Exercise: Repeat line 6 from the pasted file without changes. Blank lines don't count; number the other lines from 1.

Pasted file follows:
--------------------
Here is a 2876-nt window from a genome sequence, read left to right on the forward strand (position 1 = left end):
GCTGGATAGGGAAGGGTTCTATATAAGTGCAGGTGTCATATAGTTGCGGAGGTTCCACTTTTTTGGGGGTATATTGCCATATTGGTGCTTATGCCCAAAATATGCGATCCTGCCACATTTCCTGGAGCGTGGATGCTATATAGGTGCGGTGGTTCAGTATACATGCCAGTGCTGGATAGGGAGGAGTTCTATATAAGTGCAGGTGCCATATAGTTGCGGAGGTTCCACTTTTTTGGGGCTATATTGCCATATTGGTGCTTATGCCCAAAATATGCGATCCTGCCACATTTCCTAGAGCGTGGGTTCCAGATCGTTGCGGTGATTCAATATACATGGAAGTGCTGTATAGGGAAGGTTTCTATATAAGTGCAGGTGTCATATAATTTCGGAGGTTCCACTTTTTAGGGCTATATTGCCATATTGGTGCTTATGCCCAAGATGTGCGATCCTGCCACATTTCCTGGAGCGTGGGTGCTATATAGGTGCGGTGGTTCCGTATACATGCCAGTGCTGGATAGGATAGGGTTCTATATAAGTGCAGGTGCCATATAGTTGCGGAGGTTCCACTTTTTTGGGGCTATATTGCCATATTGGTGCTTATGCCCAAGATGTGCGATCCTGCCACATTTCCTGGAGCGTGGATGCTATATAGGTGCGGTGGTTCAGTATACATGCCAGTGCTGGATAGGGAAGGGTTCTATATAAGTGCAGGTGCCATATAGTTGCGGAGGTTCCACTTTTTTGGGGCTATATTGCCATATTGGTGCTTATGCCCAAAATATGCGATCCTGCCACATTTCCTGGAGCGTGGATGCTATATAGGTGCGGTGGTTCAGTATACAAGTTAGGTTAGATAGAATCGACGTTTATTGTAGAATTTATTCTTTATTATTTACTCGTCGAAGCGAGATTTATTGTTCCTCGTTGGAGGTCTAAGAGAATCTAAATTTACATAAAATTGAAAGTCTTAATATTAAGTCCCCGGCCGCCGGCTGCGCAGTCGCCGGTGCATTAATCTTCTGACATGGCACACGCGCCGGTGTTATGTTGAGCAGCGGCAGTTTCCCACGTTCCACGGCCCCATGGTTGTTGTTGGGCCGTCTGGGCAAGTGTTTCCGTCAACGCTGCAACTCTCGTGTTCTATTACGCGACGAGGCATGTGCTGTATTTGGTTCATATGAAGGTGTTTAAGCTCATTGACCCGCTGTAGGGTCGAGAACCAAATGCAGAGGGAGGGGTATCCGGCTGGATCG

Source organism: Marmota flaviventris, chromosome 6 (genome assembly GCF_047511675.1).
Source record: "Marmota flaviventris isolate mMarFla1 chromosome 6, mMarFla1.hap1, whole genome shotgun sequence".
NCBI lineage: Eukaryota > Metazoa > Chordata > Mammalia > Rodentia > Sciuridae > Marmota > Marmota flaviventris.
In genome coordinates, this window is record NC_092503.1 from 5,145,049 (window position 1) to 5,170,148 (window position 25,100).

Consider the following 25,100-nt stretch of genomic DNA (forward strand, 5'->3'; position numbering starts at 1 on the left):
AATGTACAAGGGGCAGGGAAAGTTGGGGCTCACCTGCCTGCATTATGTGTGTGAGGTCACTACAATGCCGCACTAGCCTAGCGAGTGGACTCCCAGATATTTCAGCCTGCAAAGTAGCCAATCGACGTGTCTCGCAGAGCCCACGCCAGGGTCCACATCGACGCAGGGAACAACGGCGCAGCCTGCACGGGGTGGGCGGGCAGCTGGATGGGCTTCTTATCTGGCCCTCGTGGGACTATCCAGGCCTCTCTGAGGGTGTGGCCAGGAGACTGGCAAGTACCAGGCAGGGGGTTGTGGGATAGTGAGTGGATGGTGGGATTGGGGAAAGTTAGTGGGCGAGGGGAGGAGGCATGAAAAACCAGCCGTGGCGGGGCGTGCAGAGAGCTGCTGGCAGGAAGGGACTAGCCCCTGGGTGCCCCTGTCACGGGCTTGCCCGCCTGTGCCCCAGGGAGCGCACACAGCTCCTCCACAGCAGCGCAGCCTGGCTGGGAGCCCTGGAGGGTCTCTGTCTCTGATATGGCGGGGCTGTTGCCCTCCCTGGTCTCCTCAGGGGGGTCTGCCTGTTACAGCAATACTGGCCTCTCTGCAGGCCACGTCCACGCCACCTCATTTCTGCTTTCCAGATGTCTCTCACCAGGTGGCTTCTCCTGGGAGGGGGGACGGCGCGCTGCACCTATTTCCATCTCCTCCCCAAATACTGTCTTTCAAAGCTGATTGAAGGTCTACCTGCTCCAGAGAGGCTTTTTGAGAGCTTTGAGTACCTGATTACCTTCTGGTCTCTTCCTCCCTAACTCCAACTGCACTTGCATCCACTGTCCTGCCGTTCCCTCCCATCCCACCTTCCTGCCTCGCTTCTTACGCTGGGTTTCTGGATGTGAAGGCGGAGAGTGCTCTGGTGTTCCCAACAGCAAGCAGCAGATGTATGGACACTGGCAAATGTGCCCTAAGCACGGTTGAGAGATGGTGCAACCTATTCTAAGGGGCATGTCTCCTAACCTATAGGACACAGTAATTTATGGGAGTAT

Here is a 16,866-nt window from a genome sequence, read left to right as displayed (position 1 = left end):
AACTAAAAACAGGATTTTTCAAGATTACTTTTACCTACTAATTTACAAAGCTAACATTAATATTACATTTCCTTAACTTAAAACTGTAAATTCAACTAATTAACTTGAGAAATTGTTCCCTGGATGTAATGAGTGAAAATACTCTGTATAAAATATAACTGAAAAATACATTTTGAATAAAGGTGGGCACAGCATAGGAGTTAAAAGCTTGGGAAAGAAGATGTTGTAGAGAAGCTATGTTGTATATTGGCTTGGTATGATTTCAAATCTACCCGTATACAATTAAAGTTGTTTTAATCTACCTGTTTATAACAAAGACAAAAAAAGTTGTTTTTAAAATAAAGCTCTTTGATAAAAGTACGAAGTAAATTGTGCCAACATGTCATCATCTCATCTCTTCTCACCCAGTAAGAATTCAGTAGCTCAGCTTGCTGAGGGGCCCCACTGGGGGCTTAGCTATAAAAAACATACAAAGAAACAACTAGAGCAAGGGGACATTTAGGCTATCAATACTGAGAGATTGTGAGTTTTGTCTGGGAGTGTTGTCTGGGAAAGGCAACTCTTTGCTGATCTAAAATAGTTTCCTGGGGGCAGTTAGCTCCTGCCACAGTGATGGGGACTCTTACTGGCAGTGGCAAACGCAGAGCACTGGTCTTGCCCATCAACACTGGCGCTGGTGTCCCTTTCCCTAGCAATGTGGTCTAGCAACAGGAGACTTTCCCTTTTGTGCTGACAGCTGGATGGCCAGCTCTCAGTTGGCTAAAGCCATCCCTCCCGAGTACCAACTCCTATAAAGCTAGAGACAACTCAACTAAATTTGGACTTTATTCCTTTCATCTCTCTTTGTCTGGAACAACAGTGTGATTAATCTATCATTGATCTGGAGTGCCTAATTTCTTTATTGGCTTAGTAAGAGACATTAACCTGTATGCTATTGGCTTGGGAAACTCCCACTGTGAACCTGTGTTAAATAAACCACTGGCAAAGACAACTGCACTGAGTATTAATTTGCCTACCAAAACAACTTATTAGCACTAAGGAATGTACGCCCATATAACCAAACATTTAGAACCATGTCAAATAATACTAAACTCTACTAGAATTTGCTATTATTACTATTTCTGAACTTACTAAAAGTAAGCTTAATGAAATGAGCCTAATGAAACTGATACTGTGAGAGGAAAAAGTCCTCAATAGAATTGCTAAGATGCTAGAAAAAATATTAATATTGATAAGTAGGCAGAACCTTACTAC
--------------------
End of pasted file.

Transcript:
In genome coordinates, this window is record NC_092503.1 from 5,145,049 (window position 1) to 5,170,148 (window position 25,100).